Neighbouring China, on the other hand, ranks in the top 5 for nearly all indicators. It ranks number 1 for Defence, Surveillance, and Commerce due to its strict social media monitoring tools and protection of sensitive security information. The U.S. and India have alleged China’s role in cyber attacks and cyber espionage, thus raising the stakes for India’s cybersecurity measures.
The Indian government’s next steps may depend on (a) long-term national security and commercial goals, (b) expected strategies and outcomes from other areas such as foreign policy, economic goals, and public administration, and (c) issues of immediate concern.
Continuing Commercial Growth. The current cyber policy mentions building on regulatory reforms in a way that does not restrict innovation and consumer interest. This could explain India’s lower ranking for information control and relatively high ranking for commerce. Due to India’s developing economy, it is important to continue prioritising commercial and consumer growth through technology. India’s rapid urbanisation and digitisation can promote competitive IT start-ups to expand its cyber infrastructure and technical resources. This can be achieved by increasing digitisation in rural areas, developing talent in the tech sector, and increasing government spending on research and development.
Higher Defence and Security. With higher digitisation, a larger proportion of the population is vulnerable to cyber attacks. India needs to align its policies and security objectives with the technical advances over the last seven years. In the light of India’s antagonistic relations with China and Pakistan, cyber attacks remain a potent threat, especially against government institutions. The government may raise awareness of phishing sites and malware protection while implementing adequate data privacy measures. In addition to legislative measures to counter cyber attacks, the revised policy should specify the steps to address cyber crimes, and the role of IT specialists and officials in combating the same.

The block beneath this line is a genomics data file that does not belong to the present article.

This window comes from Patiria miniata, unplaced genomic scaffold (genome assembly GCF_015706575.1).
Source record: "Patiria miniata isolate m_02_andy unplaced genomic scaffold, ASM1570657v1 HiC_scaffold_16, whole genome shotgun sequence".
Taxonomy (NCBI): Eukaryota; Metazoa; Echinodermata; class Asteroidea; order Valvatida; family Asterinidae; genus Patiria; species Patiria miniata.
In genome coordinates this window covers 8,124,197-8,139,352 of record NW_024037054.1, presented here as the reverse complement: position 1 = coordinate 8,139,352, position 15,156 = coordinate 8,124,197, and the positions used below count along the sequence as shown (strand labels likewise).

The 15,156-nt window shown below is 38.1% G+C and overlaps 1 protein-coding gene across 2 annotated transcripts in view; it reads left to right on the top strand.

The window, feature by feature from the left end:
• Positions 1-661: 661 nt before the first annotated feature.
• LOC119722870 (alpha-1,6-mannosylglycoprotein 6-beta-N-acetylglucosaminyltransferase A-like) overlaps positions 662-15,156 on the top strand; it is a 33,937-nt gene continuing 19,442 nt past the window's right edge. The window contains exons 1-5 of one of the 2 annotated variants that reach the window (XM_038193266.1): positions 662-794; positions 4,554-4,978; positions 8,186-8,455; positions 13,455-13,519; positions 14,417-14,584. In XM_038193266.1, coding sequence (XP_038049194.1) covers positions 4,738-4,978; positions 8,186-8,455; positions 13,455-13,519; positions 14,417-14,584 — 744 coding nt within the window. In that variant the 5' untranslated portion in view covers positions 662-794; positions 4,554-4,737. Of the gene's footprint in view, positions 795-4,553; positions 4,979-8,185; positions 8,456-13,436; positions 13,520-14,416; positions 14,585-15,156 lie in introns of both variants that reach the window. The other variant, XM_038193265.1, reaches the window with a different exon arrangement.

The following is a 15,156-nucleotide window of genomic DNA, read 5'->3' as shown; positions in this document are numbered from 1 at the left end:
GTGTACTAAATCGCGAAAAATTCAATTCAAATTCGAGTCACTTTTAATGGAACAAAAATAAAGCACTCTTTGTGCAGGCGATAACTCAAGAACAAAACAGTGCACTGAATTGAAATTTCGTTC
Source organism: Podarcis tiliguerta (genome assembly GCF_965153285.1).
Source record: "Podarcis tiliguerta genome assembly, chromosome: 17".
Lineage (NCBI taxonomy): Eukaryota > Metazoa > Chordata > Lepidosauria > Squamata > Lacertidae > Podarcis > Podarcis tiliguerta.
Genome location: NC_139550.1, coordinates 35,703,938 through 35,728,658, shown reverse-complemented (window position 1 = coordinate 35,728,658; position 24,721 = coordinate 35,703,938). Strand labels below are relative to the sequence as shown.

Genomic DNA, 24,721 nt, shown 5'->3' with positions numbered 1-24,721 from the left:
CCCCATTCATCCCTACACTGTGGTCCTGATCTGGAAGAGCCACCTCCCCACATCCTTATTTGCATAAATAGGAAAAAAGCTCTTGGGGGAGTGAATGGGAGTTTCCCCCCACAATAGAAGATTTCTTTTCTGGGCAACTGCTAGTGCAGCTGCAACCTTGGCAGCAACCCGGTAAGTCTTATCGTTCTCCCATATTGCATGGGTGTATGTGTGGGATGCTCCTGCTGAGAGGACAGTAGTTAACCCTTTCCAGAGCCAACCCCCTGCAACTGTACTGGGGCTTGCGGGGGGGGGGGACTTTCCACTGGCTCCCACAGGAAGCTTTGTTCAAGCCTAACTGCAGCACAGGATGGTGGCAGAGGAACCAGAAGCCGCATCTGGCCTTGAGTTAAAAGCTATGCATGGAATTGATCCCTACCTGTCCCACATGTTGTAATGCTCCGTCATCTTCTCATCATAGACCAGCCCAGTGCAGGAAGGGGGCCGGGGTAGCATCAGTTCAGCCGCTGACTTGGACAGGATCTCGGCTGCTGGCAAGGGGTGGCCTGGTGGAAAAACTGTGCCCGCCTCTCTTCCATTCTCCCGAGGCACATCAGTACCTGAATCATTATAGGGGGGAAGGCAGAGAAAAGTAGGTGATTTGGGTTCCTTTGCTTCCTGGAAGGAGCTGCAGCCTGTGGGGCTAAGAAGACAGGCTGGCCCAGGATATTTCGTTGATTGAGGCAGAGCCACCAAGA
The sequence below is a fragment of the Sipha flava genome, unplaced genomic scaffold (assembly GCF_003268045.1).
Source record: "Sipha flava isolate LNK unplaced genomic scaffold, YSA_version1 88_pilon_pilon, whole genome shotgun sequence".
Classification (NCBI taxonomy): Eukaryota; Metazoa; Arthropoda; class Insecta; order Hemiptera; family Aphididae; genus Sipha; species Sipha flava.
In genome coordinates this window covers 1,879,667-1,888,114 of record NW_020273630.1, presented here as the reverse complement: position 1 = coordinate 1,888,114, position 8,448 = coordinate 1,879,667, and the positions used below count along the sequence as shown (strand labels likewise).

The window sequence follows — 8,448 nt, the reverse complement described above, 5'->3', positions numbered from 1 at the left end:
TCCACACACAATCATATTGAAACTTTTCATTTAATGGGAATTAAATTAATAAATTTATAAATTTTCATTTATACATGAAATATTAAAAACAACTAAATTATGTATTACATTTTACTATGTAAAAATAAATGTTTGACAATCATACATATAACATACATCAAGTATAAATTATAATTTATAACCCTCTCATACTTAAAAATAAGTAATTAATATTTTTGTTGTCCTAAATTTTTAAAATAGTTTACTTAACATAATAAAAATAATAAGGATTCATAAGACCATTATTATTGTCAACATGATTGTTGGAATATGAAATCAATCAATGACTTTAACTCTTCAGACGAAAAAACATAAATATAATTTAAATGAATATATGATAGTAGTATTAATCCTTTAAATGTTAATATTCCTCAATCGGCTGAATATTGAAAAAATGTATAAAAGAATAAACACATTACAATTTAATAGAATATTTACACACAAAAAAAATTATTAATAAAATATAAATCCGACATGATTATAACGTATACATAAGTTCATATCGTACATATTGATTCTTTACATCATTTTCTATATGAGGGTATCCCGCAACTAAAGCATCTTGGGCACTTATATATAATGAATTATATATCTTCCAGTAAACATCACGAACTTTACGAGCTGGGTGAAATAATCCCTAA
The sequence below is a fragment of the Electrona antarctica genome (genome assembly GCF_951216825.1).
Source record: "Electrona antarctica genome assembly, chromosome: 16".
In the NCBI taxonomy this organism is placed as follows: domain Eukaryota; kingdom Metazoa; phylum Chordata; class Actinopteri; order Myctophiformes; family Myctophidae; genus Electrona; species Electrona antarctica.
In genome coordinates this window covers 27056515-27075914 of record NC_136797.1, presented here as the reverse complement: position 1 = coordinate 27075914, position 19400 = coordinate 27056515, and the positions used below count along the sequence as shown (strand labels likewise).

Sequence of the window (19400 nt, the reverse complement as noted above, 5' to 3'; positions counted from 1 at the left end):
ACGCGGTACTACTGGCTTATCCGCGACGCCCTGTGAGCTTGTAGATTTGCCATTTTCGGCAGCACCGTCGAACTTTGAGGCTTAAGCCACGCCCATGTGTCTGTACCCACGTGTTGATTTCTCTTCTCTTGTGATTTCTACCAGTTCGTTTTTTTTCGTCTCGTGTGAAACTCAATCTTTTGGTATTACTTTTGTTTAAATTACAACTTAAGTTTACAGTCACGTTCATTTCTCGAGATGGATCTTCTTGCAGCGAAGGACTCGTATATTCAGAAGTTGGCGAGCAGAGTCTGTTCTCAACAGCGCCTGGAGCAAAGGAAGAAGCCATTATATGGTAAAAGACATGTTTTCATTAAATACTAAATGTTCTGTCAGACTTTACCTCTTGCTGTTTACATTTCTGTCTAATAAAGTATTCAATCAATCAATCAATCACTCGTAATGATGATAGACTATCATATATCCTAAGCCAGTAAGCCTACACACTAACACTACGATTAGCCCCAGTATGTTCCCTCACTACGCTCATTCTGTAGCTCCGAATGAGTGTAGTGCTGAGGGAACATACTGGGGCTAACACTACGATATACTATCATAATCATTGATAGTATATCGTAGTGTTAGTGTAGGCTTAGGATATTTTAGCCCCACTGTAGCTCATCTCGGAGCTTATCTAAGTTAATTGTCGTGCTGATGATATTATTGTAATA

Global Cooperation. India would continue to benefit by participating in global summits and demonstrating its commitment to international cyber standards. With India's large IT sector, it can significantly contribute to and learn from the technological practices of other countries. By attending training workshops, India's technology sector and cyber policymakers can enhance their digital framework to make it resilient to potential attacks while protecting the data privacy of its citizens.
India is currently formulating a 2020 Cyber Security Strategy, which seeks to increase security, capabilities, and global cooperation. Till then, India relies on the Indian Computer Emergency Response Team (CERT-IN) to tackle digital security issues. Although CERT-IN has provided information and responded to cyber threats, it has not been very effective with prompt responses. As CERT-IN is dispersed across various state government agencies, India still lacks a comprehensive centralised system with specific roles and updated strategies.
- The Belfer Centre’s NCPI measures the intent and capabilities of countries’ cyber power, but also has limitations due to lack of availability of government and non-state actors’ data. But it does help in flagging critical waypoints towards cyber power.
- The study ranks India as 21 out of 30 countries for cyber comprehensiveness. India ranks below several western countries, as well as Malaysia, Israel, and China. While India ranked low for Defence and Offence, it ranked relatively high for defining international norms. To a large extent, due to its large size and steep differences in quality of life, the digital expansion remains far less than desired and needs to be enhanced. This will improve with economic growth, leading to higher cyber comprehensiveness.
- India’s 2013 cyber strategy needs to be upgraded on priority to align with modern cyber concerns. The new strategy should specify the role of affiliated bodies, continue India’s focus on commercial growth, while building stronger defensive and offensive capabilities.